[Click here to read a Harvey
Pekar essay on Robert Crumb, circa 1971, as published in Funnyworld No. 13, or here to go to Pekar's
Some time ago, I ran across this statement by Stuart Hampshire
in The New York Review of Books: "The most enduring
achievement of fiction is in the art of illusion, in the invention
of characters who have the particularity that distinguishes the
actual from the merely possible, in a trick played upon nature."
I agree with Hampshire, and I think that such characters exist not
just in great novels, but in great comic-book stories, too.
those comic-book characters are brought to life by means that have
no real equivalent elsewhere. Take, for example, Harvey Pekar's
series of autobiographical comic books called American
Splendor. Pekar published American Splendor himself
from 1976 to 1993, when it was picked up by Dark Horse. He writes
the storieshe devoted the most recent three issues,
now collected in a trade paperback, to the experiences of an African-American
veteran of the Vietnam war, but all the previous issues were filled
with vignettes or short episodes from Pekar's very ordinary life.
Readers of American Splendor have shared the quotidian details
of his work as a government file clerk, his record collecting, and
his happy (but far from serene) third marriage. The stories have
been illustrated in sharply varying styles by a number of cartoonists,
the most notable of whom is Robert Crumb, himself the author of
many autobiographical comic-book stories. Crumb's last work appeared
in American Splendor No. 12, in 1987, but he is still the
cartoonist most indelibly associated with Pekar.
The character "Harvey" changes in each cartoonist's hands
(Crumb's version is a slouching specimen of the lumpen proletariat,
while others show a more sensitive and high-strung Harvey). Pekar's
voice and the cartoonist's drawings blend in a different way in
each story. But although the timbre changes, "Harvey"
is always recognizable, like a character in a play who becomes increasingly
distinct and individual as different actors perform the role, each
actor emphasizing something different. So successful is the fictional
"Harvey" that the flesh-and-blood Harvey, appearing as
himself on a late-night talk show or, most recently, at intervals
in the film
version of American Splendor, seems somehow counterfeit.
As to what makes the fictional Harvey so compelling, I don't think
it has a great deal to do with the real Pekar and his rather glum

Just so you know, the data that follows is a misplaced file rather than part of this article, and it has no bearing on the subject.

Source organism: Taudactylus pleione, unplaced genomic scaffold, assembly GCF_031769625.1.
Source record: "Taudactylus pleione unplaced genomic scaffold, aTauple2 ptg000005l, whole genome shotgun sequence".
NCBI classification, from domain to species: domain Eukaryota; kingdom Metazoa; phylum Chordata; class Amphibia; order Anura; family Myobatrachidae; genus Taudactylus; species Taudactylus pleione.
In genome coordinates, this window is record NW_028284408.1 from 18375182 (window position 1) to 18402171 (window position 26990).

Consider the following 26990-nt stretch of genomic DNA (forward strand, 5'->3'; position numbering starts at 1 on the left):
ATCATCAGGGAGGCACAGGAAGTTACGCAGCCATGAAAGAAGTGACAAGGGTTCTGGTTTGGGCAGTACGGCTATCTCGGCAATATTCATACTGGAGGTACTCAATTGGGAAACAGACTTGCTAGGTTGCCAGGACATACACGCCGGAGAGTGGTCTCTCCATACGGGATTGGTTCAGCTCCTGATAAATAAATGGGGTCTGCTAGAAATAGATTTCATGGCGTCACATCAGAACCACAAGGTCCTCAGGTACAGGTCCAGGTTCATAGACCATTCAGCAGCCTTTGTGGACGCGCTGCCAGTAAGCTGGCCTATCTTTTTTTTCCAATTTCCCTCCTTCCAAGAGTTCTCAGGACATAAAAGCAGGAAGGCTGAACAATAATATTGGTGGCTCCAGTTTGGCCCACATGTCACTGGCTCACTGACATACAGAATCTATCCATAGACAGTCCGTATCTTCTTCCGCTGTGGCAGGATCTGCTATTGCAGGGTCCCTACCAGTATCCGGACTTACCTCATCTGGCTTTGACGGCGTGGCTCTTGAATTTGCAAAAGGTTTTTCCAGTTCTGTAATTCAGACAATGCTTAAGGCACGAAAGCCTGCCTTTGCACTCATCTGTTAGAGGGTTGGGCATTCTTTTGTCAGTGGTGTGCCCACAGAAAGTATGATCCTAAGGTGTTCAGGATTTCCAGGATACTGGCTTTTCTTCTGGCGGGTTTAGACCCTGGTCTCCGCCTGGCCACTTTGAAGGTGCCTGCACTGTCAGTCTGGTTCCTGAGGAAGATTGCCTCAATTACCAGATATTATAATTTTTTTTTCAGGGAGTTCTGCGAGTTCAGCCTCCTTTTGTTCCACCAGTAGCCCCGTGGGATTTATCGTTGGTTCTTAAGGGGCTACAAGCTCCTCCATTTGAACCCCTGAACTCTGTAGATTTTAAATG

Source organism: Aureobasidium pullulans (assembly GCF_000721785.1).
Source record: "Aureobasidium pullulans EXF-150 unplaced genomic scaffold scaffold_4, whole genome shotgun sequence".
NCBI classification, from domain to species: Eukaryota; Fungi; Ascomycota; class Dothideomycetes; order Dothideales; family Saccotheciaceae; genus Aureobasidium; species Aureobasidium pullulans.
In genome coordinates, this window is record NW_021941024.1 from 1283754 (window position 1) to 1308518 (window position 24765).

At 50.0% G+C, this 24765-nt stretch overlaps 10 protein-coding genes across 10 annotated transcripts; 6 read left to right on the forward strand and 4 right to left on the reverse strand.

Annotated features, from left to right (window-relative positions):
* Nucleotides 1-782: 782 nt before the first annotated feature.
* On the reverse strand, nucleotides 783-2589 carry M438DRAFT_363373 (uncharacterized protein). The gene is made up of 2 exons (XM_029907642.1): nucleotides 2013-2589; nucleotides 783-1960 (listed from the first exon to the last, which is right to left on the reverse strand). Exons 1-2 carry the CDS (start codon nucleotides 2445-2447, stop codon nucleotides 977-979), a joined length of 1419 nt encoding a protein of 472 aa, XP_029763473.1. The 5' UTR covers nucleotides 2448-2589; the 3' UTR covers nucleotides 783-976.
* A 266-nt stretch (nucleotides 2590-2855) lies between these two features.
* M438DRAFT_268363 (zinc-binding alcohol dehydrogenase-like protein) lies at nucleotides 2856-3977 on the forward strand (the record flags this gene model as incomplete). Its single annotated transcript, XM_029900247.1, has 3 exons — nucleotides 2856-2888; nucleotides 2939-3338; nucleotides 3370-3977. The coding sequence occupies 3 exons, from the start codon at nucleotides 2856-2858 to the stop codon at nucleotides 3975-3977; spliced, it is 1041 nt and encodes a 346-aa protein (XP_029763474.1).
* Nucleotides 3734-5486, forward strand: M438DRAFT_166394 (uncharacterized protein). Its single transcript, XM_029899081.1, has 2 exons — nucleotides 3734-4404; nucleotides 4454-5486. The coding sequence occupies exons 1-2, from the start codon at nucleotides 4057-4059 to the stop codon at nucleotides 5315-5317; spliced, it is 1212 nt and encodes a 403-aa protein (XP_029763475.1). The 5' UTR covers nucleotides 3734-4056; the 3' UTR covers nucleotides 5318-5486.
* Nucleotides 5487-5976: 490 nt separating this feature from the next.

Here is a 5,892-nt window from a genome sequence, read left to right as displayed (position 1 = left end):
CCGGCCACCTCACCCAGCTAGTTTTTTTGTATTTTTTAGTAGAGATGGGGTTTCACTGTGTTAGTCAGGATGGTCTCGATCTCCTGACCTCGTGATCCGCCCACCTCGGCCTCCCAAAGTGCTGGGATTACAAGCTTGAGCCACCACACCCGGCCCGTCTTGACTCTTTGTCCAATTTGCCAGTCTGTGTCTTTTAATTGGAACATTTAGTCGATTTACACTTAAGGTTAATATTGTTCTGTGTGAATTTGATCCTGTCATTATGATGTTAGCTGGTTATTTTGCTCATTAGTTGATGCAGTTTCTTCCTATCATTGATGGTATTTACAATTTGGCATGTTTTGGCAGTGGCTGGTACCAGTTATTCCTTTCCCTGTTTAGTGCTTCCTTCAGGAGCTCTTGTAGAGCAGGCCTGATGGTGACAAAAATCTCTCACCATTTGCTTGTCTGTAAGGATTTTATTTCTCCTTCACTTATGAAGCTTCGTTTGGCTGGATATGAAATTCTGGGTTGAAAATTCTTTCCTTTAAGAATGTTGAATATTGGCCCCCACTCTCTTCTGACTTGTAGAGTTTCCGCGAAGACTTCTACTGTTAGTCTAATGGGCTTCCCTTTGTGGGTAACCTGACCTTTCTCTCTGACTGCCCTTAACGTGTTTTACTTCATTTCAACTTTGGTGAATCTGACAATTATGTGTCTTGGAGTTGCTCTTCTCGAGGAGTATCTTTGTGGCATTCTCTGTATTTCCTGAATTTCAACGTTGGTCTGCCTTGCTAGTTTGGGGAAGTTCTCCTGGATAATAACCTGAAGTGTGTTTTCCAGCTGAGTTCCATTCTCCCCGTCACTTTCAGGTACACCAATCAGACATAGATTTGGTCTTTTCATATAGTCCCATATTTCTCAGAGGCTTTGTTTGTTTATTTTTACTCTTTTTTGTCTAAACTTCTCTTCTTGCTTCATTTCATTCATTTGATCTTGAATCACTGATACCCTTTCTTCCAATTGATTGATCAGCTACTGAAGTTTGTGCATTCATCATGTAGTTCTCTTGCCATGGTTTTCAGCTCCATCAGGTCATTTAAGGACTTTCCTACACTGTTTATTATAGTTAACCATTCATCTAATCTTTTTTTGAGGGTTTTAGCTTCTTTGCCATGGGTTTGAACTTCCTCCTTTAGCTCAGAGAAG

existence. When Pekar speaks without a cartoonist as mediator, as
in a piece in the new magazine
Comic Art about how the film has affected his life, his
writing is more than literatehe is an omnivorous reader and
reviewer of the most demanding fictionbut it is also blunt
and plain. He is a writer whose style is fully congruent with the
almost invariably disappointing experiences translated into his
I detect very little self-pity in what Pekar says about himselfno
whining to speak of, but lots of annoyance with the world in general.
He has so much integrity that it seems difficult for him not to
blow up those opportunities that do come his way. (During the film's
depiction of the celebrated verbal brawl that put an end to Pekar's
appearances on David Letterman's late-night NBC show, my sympathies
were entirely with Letterman.) If Pekar's life were the true subject
of his stories, those stories would amount to little more than grubby
naturalism, the visual diary of an exasperating crank, and American
Splendor the comic book would never have attracted its small
but intensely loyal audience.
What most distinguishes Pekar's stories is his sensitivity to the
comics form itself. Even though he is not a cartoonistas the
film shows, his "scripts" are populated with stick figureshis
stories "breathe" through their panels as only those of
the most accomplished cartoonists do. He is not afraid of a wordless
pause or of breaking the dialogue between panels (a statement in
one panel, a response in the next) in ways that echo the patterns
of actual speech.
Neither is he afraid to stuff outsized panels full of dialogue,
rather than dividing it among a sequence of smaller panels, if he believes that
such dialogue overload will best convey the intensity of his anger and
frustration at an editor's snub. Or, contrariwise, he will break
a monologue into many small, all but identical panels, some without
words, when that arrangement best matches the ruminative quality
of the script. As Crumb says in his introduction to a wonderful
of the Pekar-Crumb stories, "He understands this medium,
how comics work.
Even though there's a lot of talk and not
much action, his stories move right along. They have that comic-book
Flashy layouts and dramatic staging would be alien to Pekar's subject
matter; what his stories do offer, in the way of risk-taking, is
both subtler and more daring. Perhaps Pekar's success with comics